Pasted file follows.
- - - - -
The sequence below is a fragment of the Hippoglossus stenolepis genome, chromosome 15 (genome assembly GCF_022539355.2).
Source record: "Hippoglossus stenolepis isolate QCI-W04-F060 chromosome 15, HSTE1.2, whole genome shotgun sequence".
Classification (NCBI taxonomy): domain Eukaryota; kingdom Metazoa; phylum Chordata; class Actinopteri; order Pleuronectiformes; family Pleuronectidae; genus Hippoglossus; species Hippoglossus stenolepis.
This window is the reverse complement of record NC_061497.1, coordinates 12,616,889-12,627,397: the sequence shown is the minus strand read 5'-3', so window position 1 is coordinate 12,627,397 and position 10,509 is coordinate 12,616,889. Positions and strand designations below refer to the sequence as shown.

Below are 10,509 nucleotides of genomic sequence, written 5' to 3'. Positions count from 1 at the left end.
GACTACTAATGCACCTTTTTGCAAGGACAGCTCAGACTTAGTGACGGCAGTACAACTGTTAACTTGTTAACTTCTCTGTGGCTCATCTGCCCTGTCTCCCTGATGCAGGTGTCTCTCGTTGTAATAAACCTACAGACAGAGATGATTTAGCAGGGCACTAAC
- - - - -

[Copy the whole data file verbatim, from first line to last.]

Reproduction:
The sequence below is a fragment of the Hippoglossus stenolepis genome, chromosome 15 (genome assembly GCF_022539355.2).
Source record: "Hippoglossus stenolepis isolate QCI-W04-F060 chromosome 15, HSTE1.2, whole genome shotgun sequence".
Classification (NCBI taxonomy): domain Eukaryota; kingdom Metazoa; phylum Chordata; class Actinopteri; order Pleuronectiformes; family Pleuronectidae; genus Hippoglossus; species Hippoglossus stenolepis.
This window is the reverse complement of record NC_061497.1, coordinates 12,616,889-12,627,397: the sequence shown is the minus strand read 5'-3', so window position 1 is coordinate 12,627,397 and position 10,509 is coordinate 12,616,889. Positions and strand designations below refer to the sequence as shown.

Below are 10,509 nucleotides of genomic sequence, written 5' to 3'. Positions count from 1 at the left end.
GACTACTAATGCACCTTTTTGCAAGGACAGCTCAGACTTAGTGACGGCAGTACAACTGTTAACTTGTTAACTTCTCTGTGGCTCATCTGCCCTGTCTCCCTGATGCAGGTGTCTCTCGTTGTAATAAACCTACAGACAGAGATGATTTAGCAGGGCACTAAC